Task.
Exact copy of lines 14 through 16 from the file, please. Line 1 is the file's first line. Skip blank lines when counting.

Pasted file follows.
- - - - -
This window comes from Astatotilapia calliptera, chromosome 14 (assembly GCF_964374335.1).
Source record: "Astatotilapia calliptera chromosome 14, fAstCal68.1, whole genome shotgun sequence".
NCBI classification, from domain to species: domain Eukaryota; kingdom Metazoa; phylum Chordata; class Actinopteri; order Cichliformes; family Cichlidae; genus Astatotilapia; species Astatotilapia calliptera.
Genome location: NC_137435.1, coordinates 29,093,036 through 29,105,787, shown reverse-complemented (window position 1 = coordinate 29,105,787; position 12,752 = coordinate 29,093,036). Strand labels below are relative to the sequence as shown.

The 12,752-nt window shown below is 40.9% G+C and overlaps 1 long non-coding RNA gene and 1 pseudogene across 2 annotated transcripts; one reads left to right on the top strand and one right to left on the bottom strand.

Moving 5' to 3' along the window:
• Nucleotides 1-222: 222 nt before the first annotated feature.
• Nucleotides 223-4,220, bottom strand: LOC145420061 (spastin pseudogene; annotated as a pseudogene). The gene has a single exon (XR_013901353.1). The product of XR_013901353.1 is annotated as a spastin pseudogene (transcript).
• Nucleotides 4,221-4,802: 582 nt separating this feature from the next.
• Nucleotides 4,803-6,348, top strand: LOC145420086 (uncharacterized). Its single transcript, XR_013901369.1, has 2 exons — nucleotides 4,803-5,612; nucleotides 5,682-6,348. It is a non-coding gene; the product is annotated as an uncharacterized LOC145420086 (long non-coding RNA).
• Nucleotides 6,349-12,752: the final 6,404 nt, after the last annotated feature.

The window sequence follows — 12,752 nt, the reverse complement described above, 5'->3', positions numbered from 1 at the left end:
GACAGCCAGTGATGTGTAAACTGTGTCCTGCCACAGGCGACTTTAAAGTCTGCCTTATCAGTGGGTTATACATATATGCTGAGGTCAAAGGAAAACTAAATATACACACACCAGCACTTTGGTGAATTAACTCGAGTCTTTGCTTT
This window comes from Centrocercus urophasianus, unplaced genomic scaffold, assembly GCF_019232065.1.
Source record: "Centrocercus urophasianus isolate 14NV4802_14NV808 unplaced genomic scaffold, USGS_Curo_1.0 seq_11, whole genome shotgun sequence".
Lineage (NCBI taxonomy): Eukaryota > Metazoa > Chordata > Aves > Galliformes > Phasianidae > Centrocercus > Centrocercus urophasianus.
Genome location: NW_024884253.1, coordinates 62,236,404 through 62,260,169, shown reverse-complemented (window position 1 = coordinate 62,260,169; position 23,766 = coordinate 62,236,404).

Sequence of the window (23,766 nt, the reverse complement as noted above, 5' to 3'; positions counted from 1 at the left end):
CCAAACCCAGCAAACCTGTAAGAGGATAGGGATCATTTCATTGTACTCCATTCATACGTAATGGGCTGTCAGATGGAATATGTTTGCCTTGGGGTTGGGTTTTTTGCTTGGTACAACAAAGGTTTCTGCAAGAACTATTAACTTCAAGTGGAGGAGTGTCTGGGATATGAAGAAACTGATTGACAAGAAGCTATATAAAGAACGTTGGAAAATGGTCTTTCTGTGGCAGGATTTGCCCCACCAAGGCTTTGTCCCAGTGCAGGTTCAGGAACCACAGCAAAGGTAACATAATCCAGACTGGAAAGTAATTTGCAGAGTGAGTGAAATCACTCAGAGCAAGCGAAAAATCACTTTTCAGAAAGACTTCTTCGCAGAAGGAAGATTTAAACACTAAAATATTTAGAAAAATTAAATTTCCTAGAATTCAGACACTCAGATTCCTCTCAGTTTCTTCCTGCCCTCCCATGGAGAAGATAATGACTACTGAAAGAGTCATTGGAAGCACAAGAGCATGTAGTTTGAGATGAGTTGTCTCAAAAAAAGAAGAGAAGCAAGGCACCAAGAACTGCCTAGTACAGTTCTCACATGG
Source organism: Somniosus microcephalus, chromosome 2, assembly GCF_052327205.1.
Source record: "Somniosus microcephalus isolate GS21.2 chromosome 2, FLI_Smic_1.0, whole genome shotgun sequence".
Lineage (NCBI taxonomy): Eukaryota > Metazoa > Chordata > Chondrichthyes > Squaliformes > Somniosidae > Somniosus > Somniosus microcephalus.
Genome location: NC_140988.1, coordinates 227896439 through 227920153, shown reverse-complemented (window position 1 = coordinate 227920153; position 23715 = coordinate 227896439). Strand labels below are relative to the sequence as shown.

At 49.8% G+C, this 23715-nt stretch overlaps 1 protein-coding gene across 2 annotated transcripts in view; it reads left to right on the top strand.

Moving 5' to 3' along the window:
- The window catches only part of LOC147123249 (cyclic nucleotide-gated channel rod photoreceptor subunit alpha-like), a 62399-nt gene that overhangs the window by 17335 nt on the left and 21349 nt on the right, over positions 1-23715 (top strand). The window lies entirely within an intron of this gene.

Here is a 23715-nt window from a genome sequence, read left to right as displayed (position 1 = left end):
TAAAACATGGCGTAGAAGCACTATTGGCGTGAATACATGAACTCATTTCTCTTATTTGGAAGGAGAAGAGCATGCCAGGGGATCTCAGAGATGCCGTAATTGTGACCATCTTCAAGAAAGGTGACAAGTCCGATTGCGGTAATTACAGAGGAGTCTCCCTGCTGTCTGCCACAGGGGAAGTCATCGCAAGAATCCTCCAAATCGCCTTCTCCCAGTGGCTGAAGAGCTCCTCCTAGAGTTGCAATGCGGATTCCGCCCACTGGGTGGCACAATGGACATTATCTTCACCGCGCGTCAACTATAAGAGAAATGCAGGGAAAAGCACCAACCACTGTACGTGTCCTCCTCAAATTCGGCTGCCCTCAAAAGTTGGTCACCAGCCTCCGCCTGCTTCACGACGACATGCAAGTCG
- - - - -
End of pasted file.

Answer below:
This window comes from Centrocercus urophasianus, unplaced genomic scaffold, assembly GCF_019232065.1.
Source record: "Centrocercus urophasianus isolate 14NV4802_14NV808 unplaced genomic scaffold, USGS_Curo_1.0 seq_11, whole genome shotgun sequence".
Lineage (NCBI taxonomy): Eukaryota > Metazoa > Chordata > Aves > Galliformes > Phasianidae > Centrocercus > Centrocercus urophasianus.